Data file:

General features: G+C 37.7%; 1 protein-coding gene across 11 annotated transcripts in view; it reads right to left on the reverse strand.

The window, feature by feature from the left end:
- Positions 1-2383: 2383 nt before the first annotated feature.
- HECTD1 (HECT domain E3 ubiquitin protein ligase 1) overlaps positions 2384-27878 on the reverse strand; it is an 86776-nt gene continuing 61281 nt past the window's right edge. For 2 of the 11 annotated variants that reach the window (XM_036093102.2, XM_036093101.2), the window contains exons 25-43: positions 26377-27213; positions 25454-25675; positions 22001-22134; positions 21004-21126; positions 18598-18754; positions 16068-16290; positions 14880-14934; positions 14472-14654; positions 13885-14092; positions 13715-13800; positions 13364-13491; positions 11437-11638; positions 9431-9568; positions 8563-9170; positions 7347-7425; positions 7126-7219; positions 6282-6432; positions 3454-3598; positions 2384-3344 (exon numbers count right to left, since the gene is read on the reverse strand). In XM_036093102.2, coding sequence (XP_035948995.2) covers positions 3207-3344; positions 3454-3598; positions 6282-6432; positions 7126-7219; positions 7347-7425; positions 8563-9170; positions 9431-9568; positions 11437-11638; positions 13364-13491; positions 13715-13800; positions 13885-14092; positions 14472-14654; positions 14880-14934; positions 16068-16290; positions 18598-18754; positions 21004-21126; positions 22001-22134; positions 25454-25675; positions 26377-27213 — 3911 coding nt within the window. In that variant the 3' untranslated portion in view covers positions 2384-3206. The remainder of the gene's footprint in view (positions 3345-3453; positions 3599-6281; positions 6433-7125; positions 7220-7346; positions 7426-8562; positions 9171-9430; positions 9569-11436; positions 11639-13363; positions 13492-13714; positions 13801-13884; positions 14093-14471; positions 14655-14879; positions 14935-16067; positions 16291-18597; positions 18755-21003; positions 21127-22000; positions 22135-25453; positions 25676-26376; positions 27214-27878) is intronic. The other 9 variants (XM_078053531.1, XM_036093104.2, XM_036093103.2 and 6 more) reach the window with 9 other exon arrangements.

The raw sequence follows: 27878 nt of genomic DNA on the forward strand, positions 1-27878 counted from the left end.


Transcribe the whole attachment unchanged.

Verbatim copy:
General features: G+C 37.7%; 1 protein-coding gene across 11 annotated transcripts in view; it reads right to left on the reverse strand.

The window, feature by feature from the left end:
- Positions 1-2383: 2383 nt before the first annotated feature.
- HECTD1 (HECT domain E3 ubiquitin protein ligase 1) overlaps positions 2384-27878 on the reverse strand; it is an 86776-nt gene continuing 61281 nt past the window's right edge. For 2 of the 11 annotated variants that reach the window (XM_036093102.2, XM_036093101.2), the window contains exons 25-43: positions 26377-27213; positions 25454-25675; positions 22001-22134; positions 21004-21126; positions 18598-18754; positions 16068-16290; positions 14880-14934; positions 14472-14654; positions 13885-14092; positions 13715-13800; positions 13364-13491; positions 11437-11638; positions 9431-9568; positions 8563-9170; positions 7347-7425; positions 7126-7219; positions 6282-6432; positions 3454-3598; positions 2384-3344 (exon numbers count right to left, since the gene is read on the reverse strand). In XM_036093102.2, coding sequence (XP_035948995.2) covers positions 3207-3344; positions 3454-3598; positions 6282-6432; positions 7126-7219; positions 7347-7425; positions 8563-9170; positions 9431-9568; positions 11437-11638; positions 13364-13491; positions 13715-13800; positions 13885-14092; positions 14472-14654; positions 14880-14934; positions 16068-16290; positions 18598-18754; positions 21004-21126; positions 22001-22134; positions 25454-25675; positions 26377-27213 — 3911 coding nt within the window. In that variant the 3' untranslated portion in view covers positions 2384-3206. The remainder of the gene's footprint in view (positions 3345-3453; positions 3599-6281; positions 6433-7125; positions 7220-7346; positions 7426-8562; positions 9171-9430; positions 9569-11436; positions 11639-13363; positions 13492-13714; positions 13801-13884; positions 14093-14471; positions 14655-14879; positions 14935-16067; positions 16291-18597; positions 18755-21003; positions 21127-22000; positions 22135-25453; positions 25676-26376; positions 27214-27878) is intronic. The other 9 variants (XM_078053531.1, XM_036093104.2, XM_036093103.2 and 6 more) reach the window with 9 other exon arrangements.

The raw sequence follows: 27878 nt of genomic DNA on the forward strand, positions 1-27878 counted from the left end.